“To be clear, removing obstacles to offshore wind doesn’t mean cutting corners. Indeed, these companies have worked pro-actively with scientists and members of the environmental community to develop these new right whale protections and build them into their business plans. It’s a win-win agreement that both enhances protection for critically endangered right whales and advances offshore wind’s progress in the Atlantic,” said Jedele.
Justin Allegro, renewable energy and wildlife program manager at the National Wildlife Federation, said both clean energy and a thriving right whale population are important.
“Climate change is the single biggest threat to wildlife today and we urgently need to transition to clean energy sources like offshore wind,” said Allegro. “This collaborative agreement between key ocean stakeholders helps ensure these Atlantic offshore wind industry leaders can develop while protecting critically endangered right whales.”
“This first-of-a-kind agreement will help industry leaders more quickly capture the enormous potential of wind blowing off the Mid-Atlantic coast, while protecting a critically endangered species at the same time,” said NRDC Clean Energy Counsel Kit Kennedy. “These companies have shown great leadership. Climate change is the single biggest environmental threat to all life on Earth – on land and in the water – and the only way we can rise above it is by switching to clean energy sources. With proactive action like this, responsible American wind energy can start delivering the sustainable energy and jobs our country needs right now, while safeguarding marine life.”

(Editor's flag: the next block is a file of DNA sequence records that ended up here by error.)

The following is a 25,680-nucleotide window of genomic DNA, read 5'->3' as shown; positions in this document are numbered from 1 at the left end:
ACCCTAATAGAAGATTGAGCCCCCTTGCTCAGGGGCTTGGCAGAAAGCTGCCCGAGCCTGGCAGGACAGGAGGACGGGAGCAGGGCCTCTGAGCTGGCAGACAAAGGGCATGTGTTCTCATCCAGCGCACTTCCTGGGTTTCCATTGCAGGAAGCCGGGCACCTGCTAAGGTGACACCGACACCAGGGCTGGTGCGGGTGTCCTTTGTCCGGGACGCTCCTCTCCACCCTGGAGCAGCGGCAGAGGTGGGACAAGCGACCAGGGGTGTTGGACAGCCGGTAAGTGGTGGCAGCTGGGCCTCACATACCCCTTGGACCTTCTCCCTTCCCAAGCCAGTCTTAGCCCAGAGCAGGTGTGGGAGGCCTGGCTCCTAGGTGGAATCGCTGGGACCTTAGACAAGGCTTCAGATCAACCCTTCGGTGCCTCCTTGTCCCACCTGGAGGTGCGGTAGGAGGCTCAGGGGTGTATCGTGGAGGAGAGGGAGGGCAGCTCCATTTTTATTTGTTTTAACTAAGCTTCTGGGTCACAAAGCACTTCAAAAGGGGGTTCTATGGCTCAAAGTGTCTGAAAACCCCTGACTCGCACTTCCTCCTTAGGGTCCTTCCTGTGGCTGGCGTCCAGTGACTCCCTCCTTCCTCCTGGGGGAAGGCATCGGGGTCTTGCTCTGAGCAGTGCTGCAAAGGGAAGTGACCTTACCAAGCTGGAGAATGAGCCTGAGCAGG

Jeffrey Grybowski, CEO of Deepwater Wind, led the industry in developing the agreement. “Offshore wind energy is a critical component to our nation’s long-term energy security. We have an enormous energy resource right off of our coast and developing it will help preserve our environment and protect species like the North Atlantic right whale,” he said.
“We are pleased be working with these leading environmental organizations who have been forceful advocates for launching America’s offshore wind industry on this measure to help safeguard North Atlantic right whales,” said Mark Rodgers, communications director at Energy Management.